“ In the summer of the year 1763, some friendly Indians from a distant place, came to Bethlehem to dispose of their peltry for manufactured goods and necessary implements of husbaudry. Returning home well satisfied, they put up the first night at a tavern, eight miles distant.* The landlord not being at home, his wife took the liberty of encouraging the people who frequented her house for the sake of drinking, to abuse those Indians, adding, that she would freely give a gallon of rum to any one of them that should kill one of those black devils. Other wbite people from the neighbourhood came in during the night, who also drank freely, made a great deal of noise, and increased the fears of those poor Indians, who, for the greatest part, understanding English, could not but suspect that something bad was intended against their persons. They were not, however, otherwise disturbed; but in the morning, when, after a restless night they were preparing to set off, they found themselves robbed of some of the most valuable articles they had purchased, and on mentioning this to a man who appeared to be the bar-keeper, they were ordered to leave the house. Not being willing to lose so much property, they retired to some
* This relation is authentic; I have received it, says Mr. Heckewelder, from the mouth of the chief of the injured party, and his statement was confirmed by communications made at the time by two respectable magistrates of the county,
distance into the woods, where, some of them remaining with what was left them, the others returned to Bethlehem and lodged their complaint with a justice of the peace. The magistrate gave them a letter to the the landlord, pressing him without delay to restore to the Indians the goods that had been taken from them. But behold! when they delivered that letter to the people at the inn they were told in answer,
that if they set any value on their lives, they must make off with themselves immediately. They well understood that they had no other alternative, and prudently departed without having received back any of their goods. Arrived at Nescopeck on the Susquehannah, they fell in with some other Delawares, who' had been treated much in the same manner, one of them having had his rifle stolen froin him. Here the two parties agreed to take revenge in their own way, for those insults and robberies for which they could obtain no redress; and that they determined to do as soon as war should be again declared by their nation against the English.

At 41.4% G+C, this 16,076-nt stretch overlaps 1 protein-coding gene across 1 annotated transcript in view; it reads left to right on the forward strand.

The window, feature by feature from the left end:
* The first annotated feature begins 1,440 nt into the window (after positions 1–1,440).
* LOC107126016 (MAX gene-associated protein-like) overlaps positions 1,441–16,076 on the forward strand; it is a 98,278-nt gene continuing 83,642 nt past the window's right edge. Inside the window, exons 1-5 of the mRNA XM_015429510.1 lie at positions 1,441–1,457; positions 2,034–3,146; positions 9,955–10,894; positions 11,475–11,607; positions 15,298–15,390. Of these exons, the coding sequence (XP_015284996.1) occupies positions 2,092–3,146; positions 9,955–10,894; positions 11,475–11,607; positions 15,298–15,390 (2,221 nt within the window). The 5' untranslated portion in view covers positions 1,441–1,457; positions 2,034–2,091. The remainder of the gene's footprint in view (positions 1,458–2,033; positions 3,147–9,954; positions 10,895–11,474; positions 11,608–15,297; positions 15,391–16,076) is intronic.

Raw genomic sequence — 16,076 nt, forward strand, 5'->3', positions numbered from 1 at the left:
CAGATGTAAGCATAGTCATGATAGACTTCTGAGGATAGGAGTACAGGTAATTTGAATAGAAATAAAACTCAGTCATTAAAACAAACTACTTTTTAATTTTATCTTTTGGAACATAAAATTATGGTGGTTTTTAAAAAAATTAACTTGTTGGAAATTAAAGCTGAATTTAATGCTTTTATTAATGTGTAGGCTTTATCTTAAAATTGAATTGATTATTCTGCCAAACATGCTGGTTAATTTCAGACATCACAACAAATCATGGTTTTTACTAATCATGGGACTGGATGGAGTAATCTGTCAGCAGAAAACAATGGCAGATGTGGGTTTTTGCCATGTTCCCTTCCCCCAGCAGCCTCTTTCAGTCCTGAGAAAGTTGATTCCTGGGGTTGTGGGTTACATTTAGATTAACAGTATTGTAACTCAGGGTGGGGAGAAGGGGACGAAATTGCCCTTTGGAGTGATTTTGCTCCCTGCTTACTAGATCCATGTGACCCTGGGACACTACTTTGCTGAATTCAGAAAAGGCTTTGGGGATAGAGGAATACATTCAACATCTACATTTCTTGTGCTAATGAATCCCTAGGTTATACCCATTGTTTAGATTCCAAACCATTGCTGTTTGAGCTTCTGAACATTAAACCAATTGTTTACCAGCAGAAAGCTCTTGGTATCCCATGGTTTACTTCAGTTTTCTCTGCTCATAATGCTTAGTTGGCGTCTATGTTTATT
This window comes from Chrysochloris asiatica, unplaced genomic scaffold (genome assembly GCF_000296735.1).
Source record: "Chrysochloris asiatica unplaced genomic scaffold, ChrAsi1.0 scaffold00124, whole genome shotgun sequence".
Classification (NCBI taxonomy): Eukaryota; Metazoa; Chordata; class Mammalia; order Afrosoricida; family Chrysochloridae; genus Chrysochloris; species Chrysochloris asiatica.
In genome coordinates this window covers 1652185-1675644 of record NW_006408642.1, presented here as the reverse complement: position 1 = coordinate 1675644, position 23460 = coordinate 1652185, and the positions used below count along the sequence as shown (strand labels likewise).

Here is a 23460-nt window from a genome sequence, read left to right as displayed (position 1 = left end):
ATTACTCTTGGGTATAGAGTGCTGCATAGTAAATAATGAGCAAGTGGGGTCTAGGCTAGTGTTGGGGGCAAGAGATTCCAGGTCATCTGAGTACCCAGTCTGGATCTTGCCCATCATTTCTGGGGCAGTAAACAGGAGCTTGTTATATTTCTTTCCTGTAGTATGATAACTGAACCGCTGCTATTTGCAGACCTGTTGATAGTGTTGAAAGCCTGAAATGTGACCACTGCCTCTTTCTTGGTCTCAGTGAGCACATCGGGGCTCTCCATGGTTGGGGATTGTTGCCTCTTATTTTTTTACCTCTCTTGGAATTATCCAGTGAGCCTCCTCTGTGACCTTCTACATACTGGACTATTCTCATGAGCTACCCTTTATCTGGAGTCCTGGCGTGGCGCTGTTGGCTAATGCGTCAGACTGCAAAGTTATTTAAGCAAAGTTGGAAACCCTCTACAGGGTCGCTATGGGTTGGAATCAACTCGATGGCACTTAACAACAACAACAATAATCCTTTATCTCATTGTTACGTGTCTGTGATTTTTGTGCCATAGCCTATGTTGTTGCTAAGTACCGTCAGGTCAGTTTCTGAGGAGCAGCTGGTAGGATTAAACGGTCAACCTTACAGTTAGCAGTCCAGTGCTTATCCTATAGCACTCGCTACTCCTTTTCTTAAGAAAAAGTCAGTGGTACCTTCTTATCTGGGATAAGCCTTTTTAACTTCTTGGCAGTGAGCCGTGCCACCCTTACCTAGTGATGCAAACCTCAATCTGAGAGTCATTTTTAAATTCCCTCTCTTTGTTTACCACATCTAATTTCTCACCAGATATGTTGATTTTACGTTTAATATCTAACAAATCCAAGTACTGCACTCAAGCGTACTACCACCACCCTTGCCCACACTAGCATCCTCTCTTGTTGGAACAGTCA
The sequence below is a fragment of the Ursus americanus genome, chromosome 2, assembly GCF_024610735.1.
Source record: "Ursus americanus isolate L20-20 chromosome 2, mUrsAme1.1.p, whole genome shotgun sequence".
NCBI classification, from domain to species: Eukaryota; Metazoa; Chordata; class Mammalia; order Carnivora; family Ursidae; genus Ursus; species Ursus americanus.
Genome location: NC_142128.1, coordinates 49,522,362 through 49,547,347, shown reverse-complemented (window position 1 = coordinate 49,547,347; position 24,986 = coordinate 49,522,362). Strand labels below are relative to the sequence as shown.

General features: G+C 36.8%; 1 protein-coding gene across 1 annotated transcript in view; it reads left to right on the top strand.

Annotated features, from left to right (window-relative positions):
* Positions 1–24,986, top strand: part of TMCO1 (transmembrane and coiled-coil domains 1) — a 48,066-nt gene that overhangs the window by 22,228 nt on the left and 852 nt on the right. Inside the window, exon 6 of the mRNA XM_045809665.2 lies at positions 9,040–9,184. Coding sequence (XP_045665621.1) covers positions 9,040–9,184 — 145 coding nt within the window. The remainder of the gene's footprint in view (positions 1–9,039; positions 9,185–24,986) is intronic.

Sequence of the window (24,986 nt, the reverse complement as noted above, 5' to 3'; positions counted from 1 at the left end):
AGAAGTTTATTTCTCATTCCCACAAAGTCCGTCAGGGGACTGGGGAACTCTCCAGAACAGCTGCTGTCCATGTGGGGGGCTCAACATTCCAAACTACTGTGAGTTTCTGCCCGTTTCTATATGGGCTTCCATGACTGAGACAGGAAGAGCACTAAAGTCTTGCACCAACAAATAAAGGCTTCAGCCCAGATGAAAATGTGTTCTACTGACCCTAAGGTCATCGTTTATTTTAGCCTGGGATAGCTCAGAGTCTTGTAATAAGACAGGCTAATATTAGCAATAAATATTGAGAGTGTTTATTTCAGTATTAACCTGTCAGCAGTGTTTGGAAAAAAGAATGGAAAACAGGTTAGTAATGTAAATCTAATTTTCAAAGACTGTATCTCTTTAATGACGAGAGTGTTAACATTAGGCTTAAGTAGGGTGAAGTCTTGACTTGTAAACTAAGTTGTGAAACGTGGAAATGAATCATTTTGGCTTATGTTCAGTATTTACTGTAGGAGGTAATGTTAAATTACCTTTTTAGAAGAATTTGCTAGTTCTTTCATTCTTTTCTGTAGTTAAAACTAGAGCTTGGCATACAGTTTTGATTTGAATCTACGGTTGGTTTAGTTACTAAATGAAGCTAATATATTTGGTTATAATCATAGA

" Scarcely had these Indians retired, when in another place, about fourteen miles distant from the former, one man, two women and a child, all quiet Indians, were murdered in a most wicked and barbarous manner, by drunken militia officers and their men, for the purpose of getting their horse and the goods they had just purchased.* One of the women, falling on her knees, begged in vain for the life of herself and her child, while the other woman seeing what was doing, made her escape to the barn, where she endeavoured to hide herself on the top of the grain. She however was discovered, and inhumanly thrown down on the thrashing floor with such force that her brains flew out.
“ Here, then, were insults, robberies and murders, all committed within the short space of three months,
* Justice Geiger's letter to Justice Horsefield proves this fact,
upatoned for and enrevenged. There was no prospect of obtaining redress; the survivors were therefore obliged to seek some otber means 10 obtain revenge. They did so; the Indians, already exasperated against the English in consequence of repeated outrages, and considering the nation as responsible for the injuries which it did neither prevedi or punish, and for which it did not even oier to make any kind of reparation, at last declared war, and tben ide injured parties were at liberty to redress ibemselves for the wrongs they had suiered. Tber immediately started against the objects of their hatred, and finding their way unseen and undiscovered, to the ion which had been the scene of the first outrage, tbey attacked it at day-break, fired into it on the people within who were lying on their beds. Strange 10 relate! the murderers of the man, two women, and child, were among them. They were mortal's wounded, and died of their wounds shortly afterwards. The Indians, after leaving this bouse, murdered by accident an innocent family, having mistaken tbe house that they meant to attack, after which they returned to their homes.
“Now a violent hue and cry was raised against the Indians—no language was too bad, no crimes too black to brand them with. No faith was to be placed in those savages; treaties with them were of po efsect; they ought to be cut off from the face of the earth! Such was the language at that time in every body's mouth; the newspapers were filled with accounts of the crueities of the Indians; a variety of false reports were circulated in order to rouse the people against them ; while they, the really injured party, having no printing presses among them, could not make known the story of their grietances.
6. No faith can be placed in what the Indians promise at treaties; for scarcely is a treaty concluded than they are again murdering us. Such is our complaint against these unfortunate people; but they